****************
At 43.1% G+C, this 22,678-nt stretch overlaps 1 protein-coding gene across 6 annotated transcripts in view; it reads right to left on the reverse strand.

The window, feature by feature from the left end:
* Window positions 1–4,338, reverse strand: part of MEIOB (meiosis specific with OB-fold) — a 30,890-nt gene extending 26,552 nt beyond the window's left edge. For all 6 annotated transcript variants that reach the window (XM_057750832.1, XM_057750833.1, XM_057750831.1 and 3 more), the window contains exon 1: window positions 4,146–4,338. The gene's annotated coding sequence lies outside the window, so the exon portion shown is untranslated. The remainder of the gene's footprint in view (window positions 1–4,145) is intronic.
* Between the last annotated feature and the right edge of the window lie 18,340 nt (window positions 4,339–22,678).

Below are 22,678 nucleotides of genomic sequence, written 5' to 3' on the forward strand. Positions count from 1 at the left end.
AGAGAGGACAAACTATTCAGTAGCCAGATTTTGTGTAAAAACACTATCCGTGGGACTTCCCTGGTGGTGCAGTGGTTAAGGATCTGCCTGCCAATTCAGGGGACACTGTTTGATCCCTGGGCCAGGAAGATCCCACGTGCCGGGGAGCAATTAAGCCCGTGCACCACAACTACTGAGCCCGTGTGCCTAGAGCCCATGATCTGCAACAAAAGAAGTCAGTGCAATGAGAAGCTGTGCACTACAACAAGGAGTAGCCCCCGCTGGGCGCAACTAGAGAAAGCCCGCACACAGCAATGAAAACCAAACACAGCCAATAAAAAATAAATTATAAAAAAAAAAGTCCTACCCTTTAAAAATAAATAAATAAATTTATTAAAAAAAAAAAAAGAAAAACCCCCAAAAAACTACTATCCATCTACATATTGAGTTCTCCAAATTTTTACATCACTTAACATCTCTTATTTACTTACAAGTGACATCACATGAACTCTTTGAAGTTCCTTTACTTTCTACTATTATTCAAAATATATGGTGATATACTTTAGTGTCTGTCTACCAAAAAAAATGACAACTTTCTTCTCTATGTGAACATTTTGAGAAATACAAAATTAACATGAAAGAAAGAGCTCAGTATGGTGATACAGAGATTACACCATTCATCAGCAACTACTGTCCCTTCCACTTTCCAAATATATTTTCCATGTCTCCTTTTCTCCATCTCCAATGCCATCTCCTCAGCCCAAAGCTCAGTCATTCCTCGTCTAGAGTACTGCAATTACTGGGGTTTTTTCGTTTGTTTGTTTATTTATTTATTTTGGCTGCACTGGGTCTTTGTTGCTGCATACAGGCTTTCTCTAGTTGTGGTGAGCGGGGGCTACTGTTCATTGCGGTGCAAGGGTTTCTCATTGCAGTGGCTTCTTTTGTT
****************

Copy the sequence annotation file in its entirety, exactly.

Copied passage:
At 43.1% G+C, this 22,678-nt stretch overlaps 1 protein-coding gene across 6 annotated transcripts in view; it reads right to left on the reverse strand.

The window, feature by feature from the left end:
* Window positions 1–4,338, reverse strand: part of MEIOB (meiosis specific with OB-fold) — a 30,890-nt gene extending 26,552 nt beyond the window's left edge. For all 6 annotated transcript variants that reach the window (XM_057750832.1, XM_057750833.1, XM_057750831.1 and 3 more), the window contains exon 1: window positions 4,146–4,338. The gene's annotated coding sequence lies outside the window, so the exon portion shown is untranslated. The remainder of the gene's footprint in view (window positions 1–4,145) is intronic.
* Between the last annotated feature and the right edge of the window lie 18,340 nt (window positions 4,339–22,678).

Below are 22,678 nucleotides of genomic sequence, written 5' to 3' on the forward strand. Positions count from 1 at the left end.
AGAGAGGACAAACTATTCAGTAGCCAGATTTTGTGTAAAAACACTATCCGTGGGACTTCCCTGGTGGTGCAGTGGTTAAGGATCTGCCTGCCAATTCAGGGGACACTGTTTGATCCCTGGGCCAGGAAGATCCCACGTGCCGGGGAGCAATTAAGCCCGTGCACCACAACTACTGAGCCCGTGTGCCTAGAGCCCATGATCTGCAACAAAAGAAGTCAGTGCAATGAGAAGCTGTGCACTACAACAAGGAGTAGCCCCCGCTGGGCGCAACTAGAGAAAGCCCGCACACAGCAATGAAAACCAAACACAGCCAATAAAAAATAAATTATAAAAAAAAAAGTCCTACCCTTTAAAAATAAATAAATAAATTTATTAAAAAAAAAAAAAGAAAAACCCCCAAAAAACTACTATCCATCTACATATTGAGTTCTCCAAATTTTTACATCACTTAACATCTCTTATTTACTTACAAGTGACATCACATGAACTCTTTGAAGTTCCTTTACTTTCTACTATTATTCAAAATATATGGTGATATACTTTAGTGTCTGTCTACCAAAAAAAATGACAACTTTCTTCTCTATGTGAACATTTTGAGAAATACAAAATTAACATGAAAGAAAGAGCTCAGTATGGTGATACAGAGATTACACCATTCATCAGCAACTACTGTCCCTTCCACTTTCCAAATATATTTTCCATGTCTCCTTTTCTCCATCTCCAATGCCATCTCCTCAGCCCAAAGCTCAGTCATTCCTCGTCTAGAGTACTGCAATTACTGGGGTTTTTTCGTTTGTTTGTTTATTTATTTATTTTGGCTGCACTGGGTCTTTGTTGCTGCATACAGGCTTTCTCTAGTTGTGGTGAGCGGGGGCTACTGTTCATTGCGGTGCAAGGGTTTCTCATTGCAGTGGCTTCTTTTGTT